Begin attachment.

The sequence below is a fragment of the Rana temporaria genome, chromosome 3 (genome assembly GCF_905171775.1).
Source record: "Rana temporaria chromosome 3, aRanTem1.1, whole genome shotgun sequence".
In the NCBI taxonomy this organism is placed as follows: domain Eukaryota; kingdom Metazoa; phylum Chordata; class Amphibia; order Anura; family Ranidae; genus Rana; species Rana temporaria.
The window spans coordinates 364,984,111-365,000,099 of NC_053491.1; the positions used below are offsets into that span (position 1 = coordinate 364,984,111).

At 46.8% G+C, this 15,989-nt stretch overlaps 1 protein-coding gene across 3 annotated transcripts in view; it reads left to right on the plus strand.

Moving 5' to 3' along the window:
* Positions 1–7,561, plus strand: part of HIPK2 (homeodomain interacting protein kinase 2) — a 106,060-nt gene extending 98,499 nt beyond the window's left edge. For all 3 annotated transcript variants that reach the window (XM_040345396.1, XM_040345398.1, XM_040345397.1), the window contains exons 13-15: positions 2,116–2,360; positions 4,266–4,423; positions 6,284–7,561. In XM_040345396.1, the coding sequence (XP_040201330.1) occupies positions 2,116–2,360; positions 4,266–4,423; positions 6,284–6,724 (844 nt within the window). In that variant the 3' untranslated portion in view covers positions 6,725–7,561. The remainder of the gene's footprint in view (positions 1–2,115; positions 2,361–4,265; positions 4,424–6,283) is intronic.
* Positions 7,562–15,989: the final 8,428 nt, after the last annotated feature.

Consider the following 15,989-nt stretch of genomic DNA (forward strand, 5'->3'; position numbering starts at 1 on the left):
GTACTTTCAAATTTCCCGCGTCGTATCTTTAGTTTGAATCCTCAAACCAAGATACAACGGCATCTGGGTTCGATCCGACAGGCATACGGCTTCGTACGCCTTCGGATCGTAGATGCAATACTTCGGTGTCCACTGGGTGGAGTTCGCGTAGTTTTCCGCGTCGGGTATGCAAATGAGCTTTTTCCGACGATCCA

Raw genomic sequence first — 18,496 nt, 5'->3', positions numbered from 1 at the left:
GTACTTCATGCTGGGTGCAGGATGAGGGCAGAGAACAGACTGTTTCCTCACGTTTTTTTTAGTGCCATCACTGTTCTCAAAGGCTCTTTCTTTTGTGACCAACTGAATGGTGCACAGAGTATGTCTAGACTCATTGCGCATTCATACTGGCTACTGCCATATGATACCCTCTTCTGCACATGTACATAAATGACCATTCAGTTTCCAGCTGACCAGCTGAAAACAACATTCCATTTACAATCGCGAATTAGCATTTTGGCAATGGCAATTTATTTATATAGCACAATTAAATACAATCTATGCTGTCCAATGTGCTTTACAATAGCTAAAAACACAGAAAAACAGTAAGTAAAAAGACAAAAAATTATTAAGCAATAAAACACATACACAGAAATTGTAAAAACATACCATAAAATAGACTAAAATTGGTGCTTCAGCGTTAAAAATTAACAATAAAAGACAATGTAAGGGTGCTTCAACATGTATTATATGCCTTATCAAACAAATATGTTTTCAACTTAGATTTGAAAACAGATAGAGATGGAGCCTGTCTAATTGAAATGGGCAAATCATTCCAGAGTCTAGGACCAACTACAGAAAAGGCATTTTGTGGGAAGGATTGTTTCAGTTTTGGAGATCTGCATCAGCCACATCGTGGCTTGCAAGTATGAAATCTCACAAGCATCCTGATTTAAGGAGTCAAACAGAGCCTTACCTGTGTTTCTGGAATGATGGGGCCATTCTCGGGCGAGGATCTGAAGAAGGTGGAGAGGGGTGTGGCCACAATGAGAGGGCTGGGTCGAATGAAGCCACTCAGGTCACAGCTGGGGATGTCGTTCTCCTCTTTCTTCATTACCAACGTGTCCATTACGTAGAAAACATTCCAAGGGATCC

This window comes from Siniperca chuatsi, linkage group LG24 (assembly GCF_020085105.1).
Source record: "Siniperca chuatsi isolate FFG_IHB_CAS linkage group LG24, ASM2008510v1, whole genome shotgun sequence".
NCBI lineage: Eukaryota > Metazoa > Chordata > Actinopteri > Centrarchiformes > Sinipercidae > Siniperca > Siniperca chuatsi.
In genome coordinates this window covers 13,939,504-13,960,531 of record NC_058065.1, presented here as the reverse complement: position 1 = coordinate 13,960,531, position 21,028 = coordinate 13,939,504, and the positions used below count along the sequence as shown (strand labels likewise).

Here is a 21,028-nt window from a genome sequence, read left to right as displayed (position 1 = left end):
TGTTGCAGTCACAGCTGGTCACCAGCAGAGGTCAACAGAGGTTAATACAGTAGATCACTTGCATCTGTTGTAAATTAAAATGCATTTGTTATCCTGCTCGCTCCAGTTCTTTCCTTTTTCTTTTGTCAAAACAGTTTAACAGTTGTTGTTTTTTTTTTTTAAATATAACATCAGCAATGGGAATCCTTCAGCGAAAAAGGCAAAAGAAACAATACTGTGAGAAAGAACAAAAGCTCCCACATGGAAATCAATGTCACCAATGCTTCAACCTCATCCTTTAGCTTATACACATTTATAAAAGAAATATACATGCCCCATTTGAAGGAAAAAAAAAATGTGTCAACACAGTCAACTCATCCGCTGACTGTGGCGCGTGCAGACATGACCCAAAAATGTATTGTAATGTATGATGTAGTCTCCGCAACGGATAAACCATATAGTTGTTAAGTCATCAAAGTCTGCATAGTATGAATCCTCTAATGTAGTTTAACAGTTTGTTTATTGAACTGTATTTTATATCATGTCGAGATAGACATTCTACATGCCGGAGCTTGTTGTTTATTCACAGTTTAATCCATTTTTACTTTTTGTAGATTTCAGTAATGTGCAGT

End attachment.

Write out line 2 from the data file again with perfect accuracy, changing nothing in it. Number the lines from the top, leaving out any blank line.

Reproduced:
Source record: "Rana temporaria chromosome 3, aRanTem1.1, whole genome shotgun sequence".